Decision to derail Obama also puts nation at risk

Rep. Earl Blaumenauer of Washington state is a frustrated liberal Democrat. Frustrated because he came into this session of Congress full of enthusiam for the miracles he and his party would rear back and pass under the inspired leadership of President Barack Obama.
Ten months into the session, he told a reporter that the lack of progress has been “a hard landing for a lot of the people I represent.”
His frustration surely is shared widely, in and out of Congress. The Democrats do have strong majorities in both the House and Senate and the president was given a heady mandate by the popular vote. But health care delivery remains in crisis, unemployment continues to grow, the federal deficit is in orbit, the war in Afghanistan goes from bad to worse and Congress still wrestles with a bill to curb greenhouse gases and deal with climate change.
How come?
As Rep. Blaumenauer and his comrades can now see, all of the major problems President Obama must deal with are immensely complicated, require basic changes to be made and are bitterly controversial. Good solutions will take time. Some solutions may not come until the need for change becomes imperative.
That said, it must come as a surprise to the American people that all of the major proposals that President Obama has made have been rejected by the Republicans almost unanimously. The people, after all, voted in favor of the Democratic platform when they elected Obama and gave him strong majorities in Congress.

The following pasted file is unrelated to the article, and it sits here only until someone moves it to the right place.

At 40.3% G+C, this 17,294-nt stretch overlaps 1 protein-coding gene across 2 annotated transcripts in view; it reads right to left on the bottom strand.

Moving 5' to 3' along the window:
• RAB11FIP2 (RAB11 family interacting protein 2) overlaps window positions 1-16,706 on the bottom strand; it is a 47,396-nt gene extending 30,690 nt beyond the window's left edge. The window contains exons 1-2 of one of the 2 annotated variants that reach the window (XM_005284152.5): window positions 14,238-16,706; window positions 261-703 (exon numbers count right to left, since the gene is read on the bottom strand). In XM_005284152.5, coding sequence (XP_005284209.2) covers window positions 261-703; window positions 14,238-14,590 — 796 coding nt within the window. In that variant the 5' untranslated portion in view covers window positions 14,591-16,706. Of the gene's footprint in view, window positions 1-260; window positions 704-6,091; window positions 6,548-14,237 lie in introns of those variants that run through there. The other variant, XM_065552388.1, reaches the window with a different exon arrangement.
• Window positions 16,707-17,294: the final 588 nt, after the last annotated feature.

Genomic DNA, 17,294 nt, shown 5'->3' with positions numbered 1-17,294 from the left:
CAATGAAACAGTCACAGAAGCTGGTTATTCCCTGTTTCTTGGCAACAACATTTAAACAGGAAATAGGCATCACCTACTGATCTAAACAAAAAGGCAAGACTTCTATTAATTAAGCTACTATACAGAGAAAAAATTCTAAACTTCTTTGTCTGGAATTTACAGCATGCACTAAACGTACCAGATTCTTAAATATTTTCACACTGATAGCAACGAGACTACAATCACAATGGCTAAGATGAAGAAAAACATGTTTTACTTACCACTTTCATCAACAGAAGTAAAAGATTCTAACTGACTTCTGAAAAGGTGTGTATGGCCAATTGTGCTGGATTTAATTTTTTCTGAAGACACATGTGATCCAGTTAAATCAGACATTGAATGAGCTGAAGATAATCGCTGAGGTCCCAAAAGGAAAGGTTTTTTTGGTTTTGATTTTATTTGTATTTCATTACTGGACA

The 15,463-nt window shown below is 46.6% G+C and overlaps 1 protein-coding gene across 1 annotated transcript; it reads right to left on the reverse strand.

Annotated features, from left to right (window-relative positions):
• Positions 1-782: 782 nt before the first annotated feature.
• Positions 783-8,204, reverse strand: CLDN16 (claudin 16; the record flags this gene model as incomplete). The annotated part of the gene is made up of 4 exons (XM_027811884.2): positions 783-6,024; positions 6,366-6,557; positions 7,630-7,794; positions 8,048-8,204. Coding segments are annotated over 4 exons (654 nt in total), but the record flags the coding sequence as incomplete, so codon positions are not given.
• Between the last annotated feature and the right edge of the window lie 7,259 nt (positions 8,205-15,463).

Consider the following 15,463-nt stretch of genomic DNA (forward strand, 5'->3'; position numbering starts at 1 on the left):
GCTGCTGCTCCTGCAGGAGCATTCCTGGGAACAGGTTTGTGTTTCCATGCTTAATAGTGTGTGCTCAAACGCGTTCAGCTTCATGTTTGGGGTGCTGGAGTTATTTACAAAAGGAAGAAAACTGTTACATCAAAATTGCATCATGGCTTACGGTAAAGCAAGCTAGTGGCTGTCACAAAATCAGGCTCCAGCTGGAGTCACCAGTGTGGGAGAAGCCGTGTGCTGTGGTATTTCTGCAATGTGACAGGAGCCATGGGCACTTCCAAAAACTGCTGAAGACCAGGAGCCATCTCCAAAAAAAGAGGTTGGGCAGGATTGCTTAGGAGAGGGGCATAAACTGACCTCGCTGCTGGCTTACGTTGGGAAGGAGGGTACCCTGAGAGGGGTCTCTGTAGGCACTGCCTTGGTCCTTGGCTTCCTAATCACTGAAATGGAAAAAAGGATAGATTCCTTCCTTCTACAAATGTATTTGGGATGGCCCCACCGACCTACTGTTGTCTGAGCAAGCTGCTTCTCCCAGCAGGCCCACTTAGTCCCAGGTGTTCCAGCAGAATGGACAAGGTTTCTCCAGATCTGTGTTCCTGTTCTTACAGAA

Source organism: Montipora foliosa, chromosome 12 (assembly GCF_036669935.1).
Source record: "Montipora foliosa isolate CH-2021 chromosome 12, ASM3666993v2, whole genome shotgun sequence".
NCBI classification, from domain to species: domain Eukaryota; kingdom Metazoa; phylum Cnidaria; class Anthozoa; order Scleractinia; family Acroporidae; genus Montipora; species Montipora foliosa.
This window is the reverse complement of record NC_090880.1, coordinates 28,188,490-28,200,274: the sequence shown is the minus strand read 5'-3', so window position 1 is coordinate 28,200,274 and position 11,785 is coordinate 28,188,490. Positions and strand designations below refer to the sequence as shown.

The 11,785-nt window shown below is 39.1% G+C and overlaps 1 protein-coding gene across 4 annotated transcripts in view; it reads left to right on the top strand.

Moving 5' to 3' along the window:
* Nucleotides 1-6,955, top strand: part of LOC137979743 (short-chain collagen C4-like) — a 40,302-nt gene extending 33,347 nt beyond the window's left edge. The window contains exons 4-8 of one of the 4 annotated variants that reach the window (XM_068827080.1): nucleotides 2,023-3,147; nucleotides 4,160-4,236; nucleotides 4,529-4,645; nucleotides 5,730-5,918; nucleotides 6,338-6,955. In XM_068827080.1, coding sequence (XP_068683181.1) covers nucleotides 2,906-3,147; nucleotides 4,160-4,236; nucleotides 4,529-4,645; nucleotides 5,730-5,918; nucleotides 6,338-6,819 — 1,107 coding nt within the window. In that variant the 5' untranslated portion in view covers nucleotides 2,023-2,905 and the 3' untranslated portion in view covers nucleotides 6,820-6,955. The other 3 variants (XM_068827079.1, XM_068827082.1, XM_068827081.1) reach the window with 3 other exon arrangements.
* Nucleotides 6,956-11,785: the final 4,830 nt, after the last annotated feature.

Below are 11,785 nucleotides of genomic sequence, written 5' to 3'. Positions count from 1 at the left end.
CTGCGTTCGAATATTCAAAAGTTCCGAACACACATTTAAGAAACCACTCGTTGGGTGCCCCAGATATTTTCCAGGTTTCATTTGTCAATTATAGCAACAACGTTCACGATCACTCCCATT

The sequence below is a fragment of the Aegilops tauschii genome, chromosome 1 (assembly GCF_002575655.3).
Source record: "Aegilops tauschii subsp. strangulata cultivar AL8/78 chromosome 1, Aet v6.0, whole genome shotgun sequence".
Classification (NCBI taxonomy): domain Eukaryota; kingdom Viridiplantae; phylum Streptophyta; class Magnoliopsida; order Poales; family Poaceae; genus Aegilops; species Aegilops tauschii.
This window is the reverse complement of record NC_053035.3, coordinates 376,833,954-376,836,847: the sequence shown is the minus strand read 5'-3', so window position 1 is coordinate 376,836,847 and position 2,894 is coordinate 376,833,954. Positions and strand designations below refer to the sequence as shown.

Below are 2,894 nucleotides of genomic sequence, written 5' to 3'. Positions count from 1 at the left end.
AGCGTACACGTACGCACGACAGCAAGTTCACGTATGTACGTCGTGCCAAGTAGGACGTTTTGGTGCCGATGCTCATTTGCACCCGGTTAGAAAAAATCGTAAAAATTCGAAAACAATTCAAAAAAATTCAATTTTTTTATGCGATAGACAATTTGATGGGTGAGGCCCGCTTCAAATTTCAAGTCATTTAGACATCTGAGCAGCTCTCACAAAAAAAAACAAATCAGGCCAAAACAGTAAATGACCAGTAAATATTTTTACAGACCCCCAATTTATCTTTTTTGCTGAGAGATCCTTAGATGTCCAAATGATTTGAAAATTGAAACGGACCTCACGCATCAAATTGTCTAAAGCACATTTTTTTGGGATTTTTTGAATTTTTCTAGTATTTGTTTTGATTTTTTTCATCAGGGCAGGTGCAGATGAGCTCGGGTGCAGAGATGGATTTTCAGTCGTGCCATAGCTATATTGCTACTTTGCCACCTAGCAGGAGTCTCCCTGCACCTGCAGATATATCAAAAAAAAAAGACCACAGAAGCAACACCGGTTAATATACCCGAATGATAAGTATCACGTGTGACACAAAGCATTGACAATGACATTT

Can it really be true that not a single Republican in the House and only one in the Senate believes that every American should have access to good health care or dismisses the contention of the world’s scientific community that greenhouse gases are warming the world’s climate?
Of course this can’t be the case. What appears to be happening is that the Republican leadership has become convinced that derailing Obama’s initiatives, and discrediting the man himself, is a recipe for winning back Congress in 2010.
It is a dangerous gamble, both for the Republican Party and for the country.
Up until now, the need to bring health care costs in the U.S. down and expand coverage has been recognized all but universally. What should be going on is a wide-ranging discussion as to how best to achieve these goals followed by program-building speeded along with thoughtful compromises. Ditto for curbing greenhouse gas emissions to slow climate change.
Taking this course would help restore the people’s confidence in their government — and in the part the political parties play in it. Continuing along the path of take-no-prisoners partisanship is having the opposite effect.

— Emerson Lynn, jr.